Phenytoin, a hydantoin derivative (5, 5-diphenylhydantoin) is a choice of drug for the treatment of seizures. It is most commonly prescribed due to its lower cost and easy availability.1 Phenytoin acts by inhibiting the voltage-gated sodium channels, present on the neuronal cell membranes thus inhibiting the insistent firing of neurons thus controlling the seizures. It has well-documented safety and efficacy profile.2 Due to its high lipophilic nature, it causes more frequent Central nervous system (CNS) related adverse drug reactions (ADR) such as muscle spasms, sedation, nystagmus, psychosis and disturbances in the vision.3 NonCNS related ADR of phenytoin includes gum hypertrophy, decrease in haemoglobin count, hypersensitivity syndrome, reduced serum folic acid levels.4 Phenytoin is categorized under the drugs which are having narrow therapeutic index due to wide variability in its pharmacokinetic profile. There are more chances of phenytoin toxicity with its overdose, symptoms of an overdose of phenytoin include coma, difficulty in pronouncing words correctly, involuntary eye movement, lack of muscle coordination, hypotension, nausea, sluggishness, slurred speech, tremors and vomiting.5 It is the significance of therapeutic monitoring of plasma concentration of phenytoin to design optimum dosage regimen. Normal plasma concentration of phenytoin varies from 10 mcg/ml to 20 mcg/ml. Phenytoin-induced ataxia is a rare adverse effect, there are previously published reports on it but there is lack of awareness on this rare an adverse effect of phenytoin.6 A case report of volunteer toxicity has also been reported before,7 here we present a case report of phenytoin- induced ataxia, a manifestation of phenytoin toxicity.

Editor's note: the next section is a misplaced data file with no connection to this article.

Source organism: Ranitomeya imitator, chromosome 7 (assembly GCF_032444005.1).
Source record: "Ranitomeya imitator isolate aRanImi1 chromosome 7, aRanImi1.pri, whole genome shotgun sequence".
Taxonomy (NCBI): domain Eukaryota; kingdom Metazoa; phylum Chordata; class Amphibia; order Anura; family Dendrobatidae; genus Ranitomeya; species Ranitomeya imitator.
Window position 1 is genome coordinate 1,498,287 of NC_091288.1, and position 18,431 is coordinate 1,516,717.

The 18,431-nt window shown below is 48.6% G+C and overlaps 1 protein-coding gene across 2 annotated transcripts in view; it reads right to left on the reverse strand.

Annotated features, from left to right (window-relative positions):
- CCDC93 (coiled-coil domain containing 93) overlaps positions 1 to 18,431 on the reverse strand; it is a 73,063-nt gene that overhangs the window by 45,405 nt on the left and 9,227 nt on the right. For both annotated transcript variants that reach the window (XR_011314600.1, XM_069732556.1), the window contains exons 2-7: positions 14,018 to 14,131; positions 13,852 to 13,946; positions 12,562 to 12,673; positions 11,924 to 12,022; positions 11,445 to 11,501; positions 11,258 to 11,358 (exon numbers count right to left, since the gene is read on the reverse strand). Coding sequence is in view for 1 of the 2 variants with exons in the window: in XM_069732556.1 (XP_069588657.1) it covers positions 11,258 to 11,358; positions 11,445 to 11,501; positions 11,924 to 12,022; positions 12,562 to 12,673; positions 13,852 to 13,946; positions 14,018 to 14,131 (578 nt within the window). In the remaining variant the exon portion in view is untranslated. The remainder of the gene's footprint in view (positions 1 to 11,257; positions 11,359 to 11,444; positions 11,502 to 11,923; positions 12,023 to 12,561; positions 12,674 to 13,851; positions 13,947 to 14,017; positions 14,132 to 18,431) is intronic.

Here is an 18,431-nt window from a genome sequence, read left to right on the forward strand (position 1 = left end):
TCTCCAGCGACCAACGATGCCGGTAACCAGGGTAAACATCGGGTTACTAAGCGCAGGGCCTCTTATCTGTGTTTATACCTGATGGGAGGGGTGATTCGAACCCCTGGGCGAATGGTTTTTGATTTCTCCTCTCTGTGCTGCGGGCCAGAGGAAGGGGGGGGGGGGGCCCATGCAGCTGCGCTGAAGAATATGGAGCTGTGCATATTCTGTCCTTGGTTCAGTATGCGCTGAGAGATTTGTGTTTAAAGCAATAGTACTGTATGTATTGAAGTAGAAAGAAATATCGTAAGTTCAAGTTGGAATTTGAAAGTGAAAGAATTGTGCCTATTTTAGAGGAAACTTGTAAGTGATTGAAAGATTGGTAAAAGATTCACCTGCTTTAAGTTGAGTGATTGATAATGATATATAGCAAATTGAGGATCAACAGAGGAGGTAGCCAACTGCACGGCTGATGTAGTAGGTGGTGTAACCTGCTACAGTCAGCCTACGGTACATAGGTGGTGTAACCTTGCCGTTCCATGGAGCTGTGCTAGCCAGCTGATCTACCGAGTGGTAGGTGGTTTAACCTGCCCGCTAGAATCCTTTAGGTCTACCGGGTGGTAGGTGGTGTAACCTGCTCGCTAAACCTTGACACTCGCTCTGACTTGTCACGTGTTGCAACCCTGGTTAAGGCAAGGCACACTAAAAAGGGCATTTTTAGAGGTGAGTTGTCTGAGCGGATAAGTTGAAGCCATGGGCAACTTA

A 32-year-old female, a resident of rural Moradabad presents to the outpatient department in neurology unit of Teerthanker Mahaveer Hospital, Moradabad with a chief complaint of dizziness, nausea, headache, ataxia and oscillopsia. By occupation, she was a housewife. She was interviewed, from her past medical history, it was found that she was taking phenytoin 100mg per orally twice a day due to her medical history of seizures since past 10 years. On examination, her vitals were normal, lab investigations were also within the normal range. The patient underwent non-contrast computerized tomography (NCCT) head, report of NCCT head revealed that she has gliosis in her left posterior parietal lobe. Serum Phenytoin level was 30 mcg/ml. Causality assessments of ADR was conducted with WHO causality assessment scale and Naranjo’s algorithm. Time temporal relationship of ADR was found to be “probable”. Management of the ADR was initiated with the tapering of the dose of phenytoin to half and then slowly drug was withdrawn from regimen on the 5th day. The patient was routinely followed up. She was prescribed with the supportive therapy of sodium valproate 500 mg and Clobazam 10 mg with twice a day frequency. After 1 week of follow up, her symptoms disappeared and she adhered to the regular medication as prescribed by the neurologist. She was counselled regarding the adverse drug reactions by the clinical pharmacist and was advised to properly adhere to the prescribed dosage regimen, avoid self-medication and consult him or physician if such problem arises in future.8